Don’t panic, but there is now a 70% chance of a U.S. stock market correction, according to research conducted by fund giant Vanguard Group. There is always the risk of a correction in stocks, but the Vanguard research shows that the current probability is 30% higher than what has been typical over the past six decades. Vanguard, which manages roughly $5 trillion in assets and is a proponent of long-term investing, isn’t sounding the alarm bells to scare investors out of the market. But according to Vanguard’s chief economist Joe Davis, investors do need to be prepared for a significant downturn.

“It’s about having reasonable expectations,” Davis said. “Having a 10% negative return in the U.S. market in a calendar year has happened 40% of the time since 1960. That goes with the territory of being a stock investor.” He added, “It’s unreasonable to expect rates of returns, which exceeded our own bullish forecast from 2010, to continue.” In its annual economic and investing outlook published last week, Vanguard told investors to expect no better than 4% to 6% returns from stocks in the next five years, its least bullish outlook since the post-financial crisis recovery began. Contributing to that outlook are market indicators that suggest “a little froth” in the market, according to the Vanguard chief economist.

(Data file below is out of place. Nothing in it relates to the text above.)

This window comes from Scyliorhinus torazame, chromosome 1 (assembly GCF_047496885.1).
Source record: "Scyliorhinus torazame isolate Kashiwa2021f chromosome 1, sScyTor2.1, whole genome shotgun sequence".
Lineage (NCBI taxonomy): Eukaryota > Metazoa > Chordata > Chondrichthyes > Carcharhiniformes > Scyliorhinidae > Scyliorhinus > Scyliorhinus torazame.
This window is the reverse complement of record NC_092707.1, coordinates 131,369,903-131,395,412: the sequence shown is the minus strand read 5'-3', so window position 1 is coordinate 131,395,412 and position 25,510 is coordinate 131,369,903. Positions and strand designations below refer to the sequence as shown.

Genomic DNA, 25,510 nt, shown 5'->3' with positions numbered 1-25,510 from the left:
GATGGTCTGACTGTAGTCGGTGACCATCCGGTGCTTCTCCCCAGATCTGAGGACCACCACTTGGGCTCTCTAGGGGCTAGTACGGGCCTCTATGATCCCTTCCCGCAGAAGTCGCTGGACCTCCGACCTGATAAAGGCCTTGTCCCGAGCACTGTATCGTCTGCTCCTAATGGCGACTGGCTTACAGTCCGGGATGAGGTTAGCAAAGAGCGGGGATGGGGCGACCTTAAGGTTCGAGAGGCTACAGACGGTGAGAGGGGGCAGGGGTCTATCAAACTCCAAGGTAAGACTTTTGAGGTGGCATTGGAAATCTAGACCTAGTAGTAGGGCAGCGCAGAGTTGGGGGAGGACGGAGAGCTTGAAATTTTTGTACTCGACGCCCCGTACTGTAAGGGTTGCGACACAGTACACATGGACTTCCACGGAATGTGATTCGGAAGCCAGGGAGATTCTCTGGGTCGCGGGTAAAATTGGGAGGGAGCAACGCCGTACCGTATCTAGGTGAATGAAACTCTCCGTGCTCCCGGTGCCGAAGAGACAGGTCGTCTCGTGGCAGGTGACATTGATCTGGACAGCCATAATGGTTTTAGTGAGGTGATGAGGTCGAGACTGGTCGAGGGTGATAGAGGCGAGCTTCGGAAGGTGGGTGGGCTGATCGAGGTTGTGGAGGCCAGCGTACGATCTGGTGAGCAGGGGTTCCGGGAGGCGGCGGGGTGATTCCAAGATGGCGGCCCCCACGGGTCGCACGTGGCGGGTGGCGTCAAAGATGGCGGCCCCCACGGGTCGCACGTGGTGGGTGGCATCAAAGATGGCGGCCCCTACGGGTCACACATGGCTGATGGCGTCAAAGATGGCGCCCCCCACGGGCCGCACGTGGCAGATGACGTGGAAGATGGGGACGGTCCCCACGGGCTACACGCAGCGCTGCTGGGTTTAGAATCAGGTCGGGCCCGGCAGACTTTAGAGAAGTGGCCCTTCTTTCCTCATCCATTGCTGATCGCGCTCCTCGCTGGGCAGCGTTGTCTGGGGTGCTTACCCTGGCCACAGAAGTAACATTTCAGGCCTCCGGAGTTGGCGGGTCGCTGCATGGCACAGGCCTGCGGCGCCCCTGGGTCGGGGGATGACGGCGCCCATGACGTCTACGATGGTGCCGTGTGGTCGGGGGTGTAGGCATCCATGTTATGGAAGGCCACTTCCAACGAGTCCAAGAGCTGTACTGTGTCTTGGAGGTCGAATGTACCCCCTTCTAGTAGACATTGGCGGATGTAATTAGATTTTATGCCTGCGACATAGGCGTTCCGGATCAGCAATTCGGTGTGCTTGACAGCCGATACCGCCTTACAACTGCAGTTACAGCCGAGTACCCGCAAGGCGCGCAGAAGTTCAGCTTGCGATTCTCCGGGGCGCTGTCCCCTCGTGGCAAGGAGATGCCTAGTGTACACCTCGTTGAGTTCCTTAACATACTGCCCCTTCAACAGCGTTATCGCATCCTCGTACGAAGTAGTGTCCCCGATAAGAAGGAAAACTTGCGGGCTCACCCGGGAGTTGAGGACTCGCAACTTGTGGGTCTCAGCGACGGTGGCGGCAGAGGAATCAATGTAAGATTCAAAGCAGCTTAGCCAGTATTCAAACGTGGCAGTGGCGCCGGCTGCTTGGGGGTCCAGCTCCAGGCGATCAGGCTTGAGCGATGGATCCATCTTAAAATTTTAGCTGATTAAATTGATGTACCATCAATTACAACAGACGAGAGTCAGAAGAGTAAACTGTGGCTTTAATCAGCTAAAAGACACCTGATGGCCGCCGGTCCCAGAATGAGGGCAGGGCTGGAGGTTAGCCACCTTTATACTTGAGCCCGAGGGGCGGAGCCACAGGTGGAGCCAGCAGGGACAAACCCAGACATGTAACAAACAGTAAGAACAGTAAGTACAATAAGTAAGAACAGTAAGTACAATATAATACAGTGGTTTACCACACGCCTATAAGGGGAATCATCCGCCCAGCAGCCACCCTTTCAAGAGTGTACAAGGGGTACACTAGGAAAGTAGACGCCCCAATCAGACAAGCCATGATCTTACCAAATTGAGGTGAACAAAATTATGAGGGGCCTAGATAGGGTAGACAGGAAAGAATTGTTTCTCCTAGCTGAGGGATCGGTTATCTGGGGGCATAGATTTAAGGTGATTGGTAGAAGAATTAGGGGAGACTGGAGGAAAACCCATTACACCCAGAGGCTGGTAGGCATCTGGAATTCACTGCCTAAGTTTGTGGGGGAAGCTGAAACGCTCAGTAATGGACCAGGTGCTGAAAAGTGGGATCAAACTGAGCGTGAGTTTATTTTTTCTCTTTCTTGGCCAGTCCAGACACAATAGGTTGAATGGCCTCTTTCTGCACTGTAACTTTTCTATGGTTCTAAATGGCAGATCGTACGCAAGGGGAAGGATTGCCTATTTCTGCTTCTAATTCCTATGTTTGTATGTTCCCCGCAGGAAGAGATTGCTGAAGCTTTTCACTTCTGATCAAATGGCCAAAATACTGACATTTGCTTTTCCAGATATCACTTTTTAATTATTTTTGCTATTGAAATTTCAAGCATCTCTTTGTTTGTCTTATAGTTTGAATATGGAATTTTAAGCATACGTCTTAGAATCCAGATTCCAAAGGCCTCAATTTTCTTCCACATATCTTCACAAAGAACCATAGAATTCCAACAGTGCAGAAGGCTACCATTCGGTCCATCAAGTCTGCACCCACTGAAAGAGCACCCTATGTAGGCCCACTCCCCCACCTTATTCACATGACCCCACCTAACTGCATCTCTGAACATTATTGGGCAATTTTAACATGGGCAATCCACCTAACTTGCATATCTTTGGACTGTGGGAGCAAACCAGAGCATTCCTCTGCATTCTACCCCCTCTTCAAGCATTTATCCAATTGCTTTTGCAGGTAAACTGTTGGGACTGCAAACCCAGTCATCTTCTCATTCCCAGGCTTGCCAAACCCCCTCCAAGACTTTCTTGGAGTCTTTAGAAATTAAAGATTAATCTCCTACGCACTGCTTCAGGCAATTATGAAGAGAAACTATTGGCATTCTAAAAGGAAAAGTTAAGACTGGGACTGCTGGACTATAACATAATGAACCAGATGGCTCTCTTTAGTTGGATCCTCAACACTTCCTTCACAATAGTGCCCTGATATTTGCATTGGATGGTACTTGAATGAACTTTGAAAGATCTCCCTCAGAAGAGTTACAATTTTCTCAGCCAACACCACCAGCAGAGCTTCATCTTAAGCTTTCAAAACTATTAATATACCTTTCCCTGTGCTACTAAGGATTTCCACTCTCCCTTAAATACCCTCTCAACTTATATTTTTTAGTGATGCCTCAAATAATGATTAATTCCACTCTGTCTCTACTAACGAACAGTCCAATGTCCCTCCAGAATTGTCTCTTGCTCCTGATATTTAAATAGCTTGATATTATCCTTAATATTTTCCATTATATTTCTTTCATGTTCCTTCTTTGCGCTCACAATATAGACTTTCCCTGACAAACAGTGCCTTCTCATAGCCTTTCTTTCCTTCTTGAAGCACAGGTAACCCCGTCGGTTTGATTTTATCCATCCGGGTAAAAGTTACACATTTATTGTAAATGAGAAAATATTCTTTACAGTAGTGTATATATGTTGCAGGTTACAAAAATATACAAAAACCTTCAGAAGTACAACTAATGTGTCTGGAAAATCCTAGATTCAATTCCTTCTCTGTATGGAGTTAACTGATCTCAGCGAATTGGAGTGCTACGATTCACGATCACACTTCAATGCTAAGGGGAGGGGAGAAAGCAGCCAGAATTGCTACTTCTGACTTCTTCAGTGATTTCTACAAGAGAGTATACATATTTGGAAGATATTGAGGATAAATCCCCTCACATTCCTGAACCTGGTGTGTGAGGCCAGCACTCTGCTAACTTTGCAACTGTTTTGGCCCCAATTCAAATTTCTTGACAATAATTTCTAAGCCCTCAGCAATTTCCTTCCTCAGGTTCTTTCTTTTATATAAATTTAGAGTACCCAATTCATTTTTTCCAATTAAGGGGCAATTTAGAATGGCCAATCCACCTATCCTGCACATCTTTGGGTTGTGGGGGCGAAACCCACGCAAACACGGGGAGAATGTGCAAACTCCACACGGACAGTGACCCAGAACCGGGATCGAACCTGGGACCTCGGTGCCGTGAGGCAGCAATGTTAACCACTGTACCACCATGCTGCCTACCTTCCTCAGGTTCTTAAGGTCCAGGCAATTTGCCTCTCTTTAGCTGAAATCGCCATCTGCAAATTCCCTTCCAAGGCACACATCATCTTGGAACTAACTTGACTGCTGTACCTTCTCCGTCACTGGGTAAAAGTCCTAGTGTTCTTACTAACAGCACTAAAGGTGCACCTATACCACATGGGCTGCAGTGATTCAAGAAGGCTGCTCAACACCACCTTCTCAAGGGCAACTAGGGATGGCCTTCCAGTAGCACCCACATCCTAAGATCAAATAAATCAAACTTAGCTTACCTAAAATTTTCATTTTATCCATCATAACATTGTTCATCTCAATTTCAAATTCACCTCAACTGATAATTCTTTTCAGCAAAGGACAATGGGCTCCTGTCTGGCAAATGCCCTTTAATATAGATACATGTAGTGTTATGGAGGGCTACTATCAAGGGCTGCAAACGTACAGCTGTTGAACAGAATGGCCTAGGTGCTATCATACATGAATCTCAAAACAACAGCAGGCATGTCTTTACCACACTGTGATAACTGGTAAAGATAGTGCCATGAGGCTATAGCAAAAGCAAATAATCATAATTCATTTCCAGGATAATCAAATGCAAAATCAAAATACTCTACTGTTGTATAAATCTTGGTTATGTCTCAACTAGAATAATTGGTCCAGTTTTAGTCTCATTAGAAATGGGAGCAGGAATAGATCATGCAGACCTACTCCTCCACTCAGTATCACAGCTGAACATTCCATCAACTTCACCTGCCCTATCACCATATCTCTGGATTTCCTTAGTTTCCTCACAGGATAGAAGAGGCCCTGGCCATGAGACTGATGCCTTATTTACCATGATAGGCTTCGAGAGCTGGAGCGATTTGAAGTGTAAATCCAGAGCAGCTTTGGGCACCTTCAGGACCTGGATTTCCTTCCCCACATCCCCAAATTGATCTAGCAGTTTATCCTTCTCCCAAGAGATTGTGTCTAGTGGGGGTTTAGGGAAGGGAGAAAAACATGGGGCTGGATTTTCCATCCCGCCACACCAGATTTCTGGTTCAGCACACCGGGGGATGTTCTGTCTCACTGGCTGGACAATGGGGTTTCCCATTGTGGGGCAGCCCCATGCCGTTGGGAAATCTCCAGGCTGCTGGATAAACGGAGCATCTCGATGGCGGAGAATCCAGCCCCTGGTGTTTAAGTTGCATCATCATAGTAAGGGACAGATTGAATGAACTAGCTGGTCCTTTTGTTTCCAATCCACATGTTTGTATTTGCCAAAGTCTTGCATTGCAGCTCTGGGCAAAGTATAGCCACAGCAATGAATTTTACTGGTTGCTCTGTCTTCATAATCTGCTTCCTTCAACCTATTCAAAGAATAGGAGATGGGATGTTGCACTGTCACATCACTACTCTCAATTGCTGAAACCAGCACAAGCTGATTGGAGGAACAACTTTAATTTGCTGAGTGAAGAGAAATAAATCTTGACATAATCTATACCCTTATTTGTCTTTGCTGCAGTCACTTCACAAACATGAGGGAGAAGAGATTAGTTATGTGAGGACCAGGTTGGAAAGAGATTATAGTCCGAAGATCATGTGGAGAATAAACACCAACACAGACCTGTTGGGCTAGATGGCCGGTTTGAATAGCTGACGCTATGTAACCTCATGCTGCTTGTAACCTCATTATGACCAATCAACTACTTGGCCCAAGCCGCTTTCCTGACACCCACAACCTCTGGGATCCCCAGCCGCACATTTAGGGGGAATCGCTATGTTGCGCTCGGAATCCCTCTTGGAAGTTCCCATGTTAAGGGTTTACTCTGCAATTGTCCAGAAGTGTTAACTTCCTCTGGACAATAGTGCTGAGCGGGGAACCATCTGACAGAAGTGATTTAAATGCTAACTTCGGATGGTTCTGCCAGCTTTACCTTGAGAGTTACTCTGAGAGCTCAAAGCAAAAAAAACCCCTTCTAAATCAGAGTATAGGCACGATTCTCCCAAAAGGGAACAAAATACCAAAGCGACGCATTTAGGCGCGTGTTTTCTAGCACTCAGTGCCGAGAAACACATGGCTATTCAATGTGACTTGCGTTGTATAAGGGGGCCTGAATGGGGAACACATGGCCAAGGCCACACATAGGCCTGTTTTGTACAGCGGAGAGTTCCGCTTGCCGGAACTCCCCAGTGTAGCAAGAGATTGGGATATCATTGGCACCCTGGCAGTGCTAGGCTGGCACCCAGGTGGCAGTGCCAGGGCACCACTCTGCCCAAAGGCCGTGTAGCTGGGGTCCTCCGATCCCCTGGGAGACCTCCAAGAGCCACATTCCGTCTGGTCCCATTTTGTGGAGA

“The risk premium, whether corporate bond spreads or the shape of yield curve, or earnings yields for stocks, have continued to compress,” Davis said. “We’re starting to see, for first time … some measures of expected risk premiums compressed below areas where we think it can be associated with fair value.” Many market participants have worried in recent months about the flattening in the yield curve — the spread between 2-year note yields and 10-year yields — at the lowest level since before the financial crisis. Meanwhile, the spread between junk bond yields and Treasurys recently has moved closer to the level before the financial crash than the long-term historical average.